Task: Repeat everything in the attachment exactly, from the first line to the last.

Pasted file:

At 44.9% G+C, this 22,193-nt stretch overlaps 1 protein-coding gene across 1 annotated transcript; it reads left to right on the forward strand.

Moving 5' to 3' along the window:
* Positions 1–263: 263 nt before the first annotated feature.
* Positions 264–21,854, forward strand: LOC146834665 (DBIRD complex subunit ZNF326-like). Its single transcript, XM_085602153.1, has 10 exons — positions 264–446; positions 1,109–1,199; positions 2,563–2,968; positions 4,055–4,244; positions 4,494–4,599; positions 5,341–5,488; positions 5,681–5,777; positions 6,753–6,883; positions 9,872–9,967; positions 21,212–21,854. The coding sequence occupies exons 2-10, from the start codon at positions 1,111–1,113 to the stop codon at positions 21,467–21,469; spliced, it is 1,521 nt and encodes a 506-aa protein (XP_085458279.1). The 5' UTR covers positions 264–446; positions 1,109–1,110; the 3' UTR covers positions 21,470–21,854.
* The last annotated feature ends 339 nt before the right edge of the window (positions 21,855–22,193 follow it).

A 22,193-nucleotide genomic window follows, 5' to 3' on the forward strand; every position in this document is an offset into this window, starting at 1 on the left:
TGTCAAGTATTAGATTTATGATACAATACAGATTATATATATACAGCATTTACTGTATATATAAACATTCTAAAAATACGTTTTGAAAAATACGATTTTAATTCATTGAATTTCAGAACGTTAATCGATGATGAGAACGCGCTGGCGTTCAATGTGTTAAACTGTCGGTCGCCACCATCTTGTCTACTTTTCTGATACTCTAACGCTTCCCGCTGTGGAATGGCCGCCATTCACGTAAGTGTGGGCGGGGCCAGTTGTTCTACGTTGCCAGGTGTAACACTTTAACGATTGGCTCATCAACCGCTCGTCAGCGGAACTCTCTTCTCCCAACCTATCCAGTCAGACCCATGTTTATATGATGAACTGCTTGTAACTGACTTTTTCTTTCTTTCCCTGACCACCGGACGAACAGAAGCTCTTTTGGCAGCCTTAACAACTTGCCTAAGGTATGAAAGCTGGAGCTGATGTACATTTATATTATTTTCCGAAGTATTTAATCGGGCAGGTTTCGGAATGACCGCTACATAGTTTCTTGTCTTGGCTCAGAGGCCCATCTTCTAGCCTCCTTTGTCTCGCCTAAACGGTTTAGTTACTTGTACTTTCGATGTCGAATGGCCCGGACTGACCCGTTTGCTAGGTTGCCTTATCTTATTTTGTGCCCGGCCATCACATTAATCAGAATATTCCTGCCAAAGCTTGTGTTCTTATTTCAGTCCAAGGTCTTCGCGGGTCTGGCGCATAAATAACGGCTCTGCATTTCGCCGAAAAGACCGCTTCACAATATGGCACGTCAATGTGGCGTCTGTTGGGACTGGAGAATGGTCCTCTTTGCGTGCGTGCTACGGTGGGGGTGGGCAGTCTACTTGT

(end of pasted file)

At 44.9% G+C, this 22,193-nt stretch overlaps 1 protein-coding gene across 1 annotated transcript; it reads left to right on the forward strand.

Moving 5' to 3' along the window:
* Positions 1–263: 263 nt before the first annotated feature.
* Positions 264–21,854, forward strand: LOC146834665 (DBIRD complex subunit ZNF326-like). Its single transcript, XM_085602153.1, has 10 exons — positions 264–446; positions 1,109–1,199; positions 2,563–2,968; positions 4,055–4,244; positions 4,494–4,599; positions 5,341–5,488; positions 5,681–5,777; positions 6,753–6,883; positions 9,872–9,967; positions 21,212–21,854. The coding sequence occupies exons 2-10, from the start codon at positions 1,111–1,113 to the stop codon at positions 21,467–21,469; spliced, it is 1,521 nt and encodes a 506-aa protein (XP_085458279.1). The 5' UTR covers positions 264–446; positions 1,109–1,110; the 3' UTR covers positions 21,470–21,854.
* The last annotated feature ends 339 nt before the right edge of the window (positions 21,855–22,193 follow it).

A 22,193-nucleotide genomic window follows, 5' to 3' on the forward strand; every position in this document is an offset into this window, starting at 1 on the left:
TGTCAAGTATTAGATTTATGATACAATACAGATTATATATATACAGCATTTACTGTATATATAAACATTCTAAAAATACGTTTTGAAAAATACGATTTTAATTCATTGAATTTCAGAACGTTAATCGATGATGAGAACGCGCTGGCGTTCAATGTGTTAAACTGTCGGTCGCCACCATCTTGTCTACTTTTCTGATACTCTAACGCTTCCCGCTGTGGAATGGCCGCCATTCACGTAAGTGTGGGCGGGGCCAGTTGTTCTACGTTGCCAGGTGTAACACTTTAACGATTGGCTCATCAACCGCTCGTCAGCGGAACTCTCTTCTCCCAACCTATCCAGTCAGACCCATGTTTATATGATGAACTGCTTGTAACTGACTTTTTCTTTCTTTCCCTGACCACCGGACGAACAGAAGCTCTTTTGGCAGCCTTAACAACTTGCCTAAGGTATGAAAGCTGGAGCTGATGTACATTTATATTATTTTCCGAAGTATTTAATCGGGCAGGTTTCGGAATGACCGCTACATAGTTTCTTGTCTTGGCTCAGAGGCCCATCTTCTAGCCTCCTTTGTCTCGCCTAAACGGTTTAGTTACTTGTACTTTCGATGTCGAATGGCCCGGACTGACCCGTTTGCTAGGTTGCCTTATCTTATTTTGTGCCCGGCCATCACATTAATCAGAATATTCCTGCCAAAGCTTGTGTTCTTATTTCAGTCCAAGGTCTTCGCGGGTCTGGCGCATAAATAACGGCTCTGCATTTCGCCGAAAAGACCGCTTCACAATATGGCACGTCAATGTGGCGTCTGTTGGGACTGGAGAATGGTCCTCTTTGCGTGCGTGCTACGGTGGGGGTGGGCAGTCTACTTGT